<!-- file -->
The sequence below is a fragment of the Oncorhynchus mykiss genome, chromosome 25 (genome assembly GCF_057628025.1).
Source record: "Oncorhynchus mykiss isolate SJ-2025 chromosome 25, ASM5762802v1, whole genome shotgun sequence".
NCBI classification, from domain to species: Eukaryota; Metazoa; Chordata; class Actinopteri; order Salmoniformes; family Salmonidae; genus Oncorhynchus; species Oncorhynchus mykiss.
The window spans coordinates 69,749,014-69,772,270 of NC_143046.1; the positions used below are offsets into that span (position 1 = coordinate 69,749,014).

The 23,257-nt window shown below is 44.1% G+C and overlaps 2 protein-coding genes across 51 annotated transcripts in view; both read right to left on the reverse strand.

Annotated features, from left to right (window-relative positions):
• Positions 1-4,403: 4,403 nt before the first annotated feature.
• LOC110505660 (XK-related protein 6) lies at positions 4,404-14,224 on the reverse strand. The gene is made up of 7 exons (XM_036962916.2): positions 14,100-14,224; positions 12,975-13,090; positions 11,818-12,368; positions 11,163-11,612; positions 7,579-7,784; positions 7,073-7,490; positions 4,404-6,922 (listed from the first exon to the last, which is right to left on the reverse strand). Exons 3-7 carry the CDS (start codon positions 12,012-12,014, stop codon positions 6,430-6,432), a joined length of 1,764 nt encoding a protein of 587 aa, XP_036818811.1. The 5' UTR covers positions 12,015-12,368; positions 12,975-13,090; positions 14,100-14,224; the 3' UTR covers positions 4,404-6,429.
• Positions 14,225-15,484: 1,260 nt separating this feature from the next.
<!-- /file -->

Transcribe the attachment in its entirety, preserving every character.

The sequence below is a fragment of the Oncorhynchus mykiss genome, chromosome 25 (genome assembly GCF_057628025.1).
Source record: "Oncorhynchus mykiss isolate SJ-2025 chromosome 25, ASM5762802v1, whole genome shotgun sequence".
NCBI classification, from domain to species: Eukaryota; Metazoa; Chordata; class Actinopteri; order Salmoniformes; family Salmonidae; genus Oncorhynchus; species Oncorhynchus mykiss.
The window spans coordinates 69,749,014-69,772,270 of NC_143046.1; the positions used below are offsets into that span (position 1 = coordinate 69,749,014).

The 23,257-nt window shown below is 44.1% G+C and overlaps 2 protein-coding genes across 51 annotated transcripts in view; both read right to left on the reverse strand.

Annotated features, from left to right (window-relative positions):
• Positions 1-4,403: 4,403 nt before the first annotated feature.
• LOC110505660 (XK-related protein 6) lies at positions 4,404-14,224 on the reverse strand. The gene is made up of 7 exons (XM_036962916.2): positions 14,100-14,224; positions 12,975-13,090; positions 11,818-12,368; positions 11,163-11,612; positions 7,579-7,784; positions 7,073-7,490; positions 4,404-6,922 (listed from the first exon to the last, which is right to left on the reverse strand). Exons 3-7 carry the CDS (start codon positions 12,012-12,014, stop codon positions 6,430-6,432), a joined length of 1,764 nt encoding a protein of 587 aa, XP_036818811.1. The 5' UTR covers positions 12,015-12,368; positions 12,975-13,090; positions 14,100-14,224; the 3' UTR covers positions 4,404-6,429.
• Positions 14,225-15,484: 1,260 nt separating this feature from the next.